This year’s Institutional Web Management Workshop, IWMW 2014, takes place at the University of Northumbria. In light of funding changes this year’s event is more closely aligned with institutional challenges. In today’s guest blog post Hiten Vaghmaria, Head of Digital Development at the University of Westminster, summarises a problem which all heads of departments will face: how they will allocate teaching, research and administration work to their staff though use of a model known as the Workload Allocation Model (WAM). Hiten will describe the approaches being taken at the University of Westminster at the IWMW 2014 event and will welcome feedback on these approaches. To start the discussion he invites those with an interest in this area to share details of the approaches you use within your institution.
Planning work: How can technology help the Workload Allocation process?
Each year, heads of academic departments at universities across the country plan how they will allocate teaching, research and administration work to their staff, following a model known as the Workload Allocation Model (WAM). This crucial planning and resource allocation exercise is at the heart of running a successful teaching programme, and ensures that the institution can meet its strategic objectives, yet many universities run the process from basic spreadsheets. In the age of readily available web-based productivity services, are we doing enough to help our institutions plan their work?
There are many different ways of running the WAM, with one institution’s model invariably being different (albeit similar) to the next. The National Academic Workload Management Conference was held on this very subject in December 2013, where leaders from several Universities met to discuss the differences between their models. Whilst the focus for this conference was the model itself, there was some discussion around the mechanisms for collecting the information, and it’s clear that this will soon be a pressing issue for IT departments – if it isn’t already.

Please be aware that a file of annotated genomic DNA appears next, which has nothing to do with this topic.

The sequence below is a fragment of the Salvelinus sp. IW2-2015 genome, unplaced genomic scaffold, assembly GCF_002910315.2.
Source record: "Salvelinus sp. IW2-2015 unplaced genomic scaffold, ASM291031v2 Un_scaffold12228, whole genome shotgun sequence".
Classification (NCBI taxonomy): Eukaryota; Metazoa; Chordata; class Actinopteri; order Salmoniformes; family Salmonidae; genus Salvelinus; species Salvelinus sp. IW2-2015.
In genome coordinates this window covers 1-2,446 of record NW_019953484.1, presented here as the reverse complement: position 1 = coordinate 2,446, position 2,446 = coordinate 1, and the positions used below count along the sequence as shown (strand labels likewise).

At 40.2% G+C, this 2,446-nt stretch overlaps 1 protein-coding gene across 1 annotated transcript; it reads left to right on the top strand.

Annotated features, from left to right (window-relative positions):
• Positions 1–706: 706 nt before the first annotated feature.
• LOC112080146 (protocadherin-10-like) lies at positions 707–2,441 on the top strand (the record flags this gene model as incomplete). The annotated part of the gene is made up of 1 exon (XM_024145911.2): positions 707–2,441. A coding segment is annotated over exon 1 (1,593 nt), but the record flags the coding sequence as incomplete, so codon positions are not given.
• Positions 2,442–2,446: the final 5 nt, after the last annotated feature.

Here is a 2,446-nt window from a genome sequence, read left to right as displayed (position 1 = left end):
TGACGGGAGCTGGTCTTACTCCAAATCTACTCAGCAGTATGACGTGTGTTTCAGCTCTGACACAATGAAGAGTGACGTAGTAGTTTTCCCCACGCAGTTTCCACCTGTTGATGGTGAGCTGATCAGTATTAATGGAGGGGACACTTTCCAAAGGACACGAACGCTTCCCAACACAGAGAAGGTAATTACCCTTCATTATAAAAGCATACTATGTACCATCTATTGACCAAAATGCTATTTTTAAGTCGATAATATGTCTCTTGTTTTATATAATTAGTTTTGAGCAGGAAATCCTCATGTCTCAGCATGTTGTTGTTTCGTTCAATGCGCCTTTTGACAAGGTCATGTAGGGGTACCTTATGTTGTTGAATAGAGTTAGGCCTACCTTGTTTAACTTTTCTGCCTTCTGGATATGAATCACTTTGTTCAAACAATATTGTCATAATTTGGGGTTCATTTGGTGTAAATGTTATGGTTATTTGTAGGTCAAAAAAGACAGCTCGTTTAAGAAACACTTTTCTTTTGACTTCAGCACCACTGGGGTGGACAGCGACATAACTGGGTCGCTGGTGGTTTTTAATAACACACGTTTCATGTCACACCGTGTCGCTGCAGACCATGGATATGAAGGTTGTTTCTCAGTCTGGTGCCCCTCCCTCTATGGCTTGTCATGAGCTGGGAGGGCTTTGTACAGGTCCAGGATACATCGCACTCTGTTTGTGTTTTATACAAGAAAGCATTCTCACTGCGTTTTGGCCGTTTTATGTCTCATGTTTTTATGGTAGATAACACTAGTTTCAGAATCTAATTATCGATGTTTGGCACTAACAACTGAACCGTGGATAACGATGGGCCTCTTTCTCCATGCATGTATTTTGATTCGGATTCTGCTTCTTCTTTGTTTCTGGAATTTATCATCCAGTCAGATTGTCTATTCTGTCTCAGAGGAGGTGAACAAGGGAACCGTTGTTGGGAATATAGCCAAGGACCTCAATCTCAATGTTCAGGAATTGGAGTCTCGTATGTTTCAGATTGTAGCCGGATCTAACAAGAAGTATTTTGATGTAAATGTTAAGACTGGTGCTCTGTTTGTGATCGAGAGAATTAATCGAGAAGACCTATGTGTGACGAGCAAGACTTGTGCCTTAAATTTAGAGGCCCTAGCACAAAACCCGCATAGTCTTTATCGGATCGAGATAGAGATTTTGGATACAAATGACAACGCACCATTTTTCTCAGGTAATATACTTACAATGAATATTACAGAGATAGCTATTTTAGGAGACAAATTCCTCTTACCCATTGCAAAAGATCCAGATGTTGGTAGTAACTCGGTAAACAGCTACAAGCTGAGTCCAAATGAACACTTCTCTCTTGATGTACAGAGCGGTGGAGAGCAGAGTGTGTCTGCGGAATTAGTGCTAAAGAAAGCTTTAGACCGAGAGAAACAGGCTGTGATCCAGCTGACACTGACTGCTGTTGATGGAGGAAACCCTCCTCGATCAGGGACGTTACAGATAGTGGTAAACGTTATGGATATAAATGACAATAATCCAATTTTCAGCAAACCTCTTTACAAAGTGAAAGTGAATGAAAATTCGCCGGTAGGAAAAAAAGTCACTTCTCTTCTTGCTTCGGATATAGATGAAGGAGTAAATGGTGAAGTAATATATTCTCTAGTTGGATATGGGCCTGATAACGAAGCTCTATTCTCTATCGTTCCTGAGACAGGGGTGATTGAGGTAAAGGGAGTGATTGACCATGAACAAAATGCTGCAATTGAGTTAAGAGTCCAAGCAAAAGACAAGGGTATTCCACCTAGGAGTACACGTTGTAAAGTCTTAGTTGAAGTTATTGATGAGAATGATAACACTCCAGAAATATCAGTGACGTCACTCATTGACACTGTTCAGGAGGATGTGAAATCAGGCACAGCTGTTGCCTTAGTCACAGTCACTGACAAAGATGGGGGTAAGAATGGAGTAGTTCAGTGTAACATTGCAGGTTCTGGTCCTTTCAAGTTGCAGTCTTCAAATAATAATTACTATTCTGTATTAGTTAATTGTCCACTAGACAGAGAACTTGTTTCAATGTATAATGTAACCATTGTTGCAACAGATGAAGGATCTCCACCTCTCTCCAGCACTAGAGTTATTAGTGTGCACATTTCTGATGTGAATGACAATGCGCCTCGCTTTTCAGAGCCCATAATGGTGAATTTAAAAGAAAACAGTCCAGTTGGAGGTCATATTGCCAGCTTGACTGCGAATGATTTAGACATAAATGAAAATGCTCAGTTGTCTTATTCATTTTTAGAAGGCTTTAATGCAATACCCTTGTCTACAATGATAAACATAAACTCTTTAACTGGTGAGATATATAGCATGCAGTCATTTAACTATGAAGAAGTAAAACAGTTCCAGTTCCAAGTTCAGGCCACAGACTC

At the University of Westminster we’ve moved, within an unexpectedly buy medications online with no prescription short timescale, from a variety of different spreadsheets designed separately by each department, to one combined spreadsheet, to a prototype web-based system which is fully supported by the in-house team. It hasn’t been the smoothest of journeys but it has been a fascinating and challenging learning experience which has uncovered a host of issues, related to both technology and people, and we’re confident that a support network for those going through this process (or about to) would be enormously helpful.
As a first step, I’ll be hosting a discussion session on Friday 18th July at this year’s Institutional Web Management Workshop, IWMW 2014, to discuss the ways in which institutions currently collect their WAM information, and ask how they might do so more efficiently. We’ll showcase some existing solutions and talk about how the process could be improved using the technology available to us as Web Managers and developers. In the meantime, what are your thoughts on the following questions:
- How does your University run the WAM?
- What tools are used in this process?
- What support is offered by IT?
- What are the main concerns raised by Heads of Departments?
- How could this process be made more efficient?
- What other processes does this link up with (e.g. Timetabling, Module Costs, Transparent Approach to Costing (TrAC))?
- Does it allocate work based on real hours, or use some form of proxy unit?
About the Author
Hiten Vaghmaria is Head of Digital Development at the University of Westminster, where he leads a team responsible for the operation and development of web-based services for students and staff. Previously, Hiten has worked as a Service and Product Manager for the University of Edinburgh and the BBC.
About IWMW 2014
IWMW 2014, the 18th Institutional Web Management Workshop, will be held at Northumbria University on 16-18 July 2014. Details of the event programme are available. The three-day event costs £350 which includes 2 nights’ accommodation. Use the online booking form to book your place.